Pro-democracy activists urge India not to buy gas from Myanmar

Oct 06, 2005 02:00 AM

Pro-democracy activists from Myanmar urged India not to do business with the military junta in that country, saying the purchase of oil and natural gas from the Arakan region will only make the military rich.
A tri-nation gas pipeline deal is expected to get India a hefty chunk of Myanmar's 9.9 bn cm of gas and 7 mm barrels of crude, which is expected to bring $ 655 mm annually to the coffers of the ruling junta in Myanmar.

In 2004, the oil and gas sector in Myanmar received the largest FDI, worth about $ 3 bn.
"Oil hungry neighbours -- China and India -- competing for Myanmar's resources are the biggest supporters of the military junta," activists from Myanmar's main opposition party, the National League for Democracy (NLD), said in Chennai.

The tri-nation project envisages getting natural gas from the Kaladan river basin in the Arakan region through a pipeline to the north-eastern state of Mizoram into the Brahmanberia area of Bangladesh. From there it will reach Rajshahi in Bangladesh and finally into West Bengal.
"The project will showcase a peak in India's bilateral relations with Yangon's military rulers," NLD foreign affairs spokesperson in India Ram Jeet Verma said.

Ethnic Mon rights activist from the Human Rights Foundation of Monland, Nai Kasauh Mon said: "To get this pipeline, ethnic civilians living near gas reserves in south Burma are being moved out of the proposed rout by thousands of military men".
More and more refugees from Arakan are flooding into Bangladesh and Thailand as the "Myanmar army confiscates farmlands from the ethnic people, terrorising women and children", the NLD umbrella group said.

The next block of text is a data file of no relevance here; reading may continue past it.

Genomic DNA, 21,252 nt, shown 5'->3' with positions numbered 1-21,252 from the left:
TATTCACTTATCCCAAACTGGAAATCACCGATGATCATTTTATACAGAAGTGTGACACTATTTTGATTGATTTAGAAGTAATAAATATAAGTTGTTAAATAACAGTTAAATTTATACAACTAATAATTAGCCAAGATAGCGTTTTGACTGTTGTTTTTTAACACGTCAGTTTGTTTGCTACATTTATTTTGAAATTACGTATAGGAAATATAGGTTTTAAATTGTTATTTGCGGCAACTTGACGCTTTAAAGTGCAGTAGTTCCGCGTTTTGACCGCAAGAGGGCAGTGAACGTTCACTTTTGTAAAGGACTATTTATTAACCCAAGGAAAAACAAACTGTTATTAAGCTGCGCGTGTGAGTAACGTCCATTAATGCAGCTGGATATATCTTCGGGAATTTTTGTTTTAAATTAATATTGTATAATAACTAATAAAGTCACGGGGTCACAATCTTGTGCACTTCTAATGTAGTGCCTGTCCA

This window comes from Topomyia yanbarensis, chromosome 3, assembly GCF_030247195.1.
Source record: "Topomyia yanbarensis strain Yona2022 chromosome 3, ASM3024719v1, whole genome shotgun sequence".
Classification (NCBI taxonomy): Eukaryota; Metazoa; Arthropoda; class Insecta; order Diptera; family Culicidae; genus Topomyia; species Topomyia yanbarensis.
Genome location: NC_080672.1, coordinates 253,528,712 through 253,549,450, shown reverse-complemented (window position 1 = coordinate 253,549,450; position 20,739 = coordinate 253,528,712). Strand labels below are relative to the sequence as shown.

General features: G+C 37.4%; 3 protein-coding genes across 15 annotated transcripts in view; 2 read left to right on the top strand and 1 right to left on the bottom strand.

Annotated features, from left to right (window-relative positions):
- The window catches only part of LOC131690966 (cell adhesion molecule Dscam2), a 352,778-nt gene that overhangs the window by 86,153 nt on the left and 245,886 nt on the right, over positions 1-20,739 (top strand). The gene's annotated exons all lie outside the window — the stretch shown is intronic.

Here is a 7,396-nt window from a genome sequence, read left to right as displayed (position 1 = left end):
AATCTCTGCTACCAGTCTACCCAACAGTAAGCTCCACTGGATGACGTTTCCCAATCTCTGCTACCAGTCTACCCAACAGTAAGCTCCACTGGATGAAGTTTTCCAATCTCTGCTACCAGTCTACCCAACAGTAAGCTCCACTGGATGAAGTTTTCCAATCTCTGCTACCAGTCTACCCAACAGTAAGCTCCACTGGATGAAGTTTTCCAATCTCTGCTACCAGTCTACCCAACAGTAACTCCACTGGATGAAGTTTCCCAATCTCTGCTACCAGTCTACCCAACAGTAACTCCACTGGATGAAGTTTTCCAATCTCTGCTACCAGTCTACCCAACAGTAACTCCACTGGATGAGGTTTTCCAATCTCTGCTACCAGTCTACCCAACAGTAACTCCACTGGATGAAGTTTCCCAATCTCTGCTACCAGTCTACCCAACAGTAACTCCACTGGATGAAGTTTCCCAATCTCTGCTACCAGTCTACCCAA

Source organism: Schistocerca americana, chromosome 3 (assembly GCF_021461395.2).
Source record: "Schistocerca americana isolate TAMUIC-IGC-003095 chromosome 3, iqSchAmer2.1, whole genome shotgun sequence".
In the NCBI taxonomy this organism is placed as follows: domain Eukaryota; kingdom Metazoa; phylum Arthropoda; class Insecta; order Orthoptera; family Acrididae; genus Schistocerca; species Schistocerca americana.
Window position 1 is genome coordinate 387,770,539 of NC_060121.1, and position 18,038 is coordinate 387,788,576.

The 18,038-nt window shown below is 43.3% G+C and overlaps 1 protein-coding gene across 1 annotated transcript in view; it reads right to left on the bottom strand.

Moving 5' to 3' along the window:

It included activists from the Shwe Gas Movement that operates in Bangladesh and Thailand border areas, the Arakan National Council, Earth Rights International, the Korea House for International Solidarity and the Women's League of Burma (WLB).
"The National Democratic Alliance (NDA) government in India even sold arms to the military junta and the present government in the world's biggest democracy is maintaining a defence and diplomatic status quo, which we find very hard to understand", said Verma.

"There is a great contradiction when the government of India says it supports the movement for democracy in Myanmar and at the same time continues to sell arms to the military and trade in oil and gas with the junta," he said.
"We expect India to call for a regime change, at least support us in the United Nations forums and vote against the military regime," the activists said.
"Why is India silent and not advocating actively to free Aung San Suu Kyi", said WLB's senior leader Thin Thin Aung.

Source: Indo-Asian News Service
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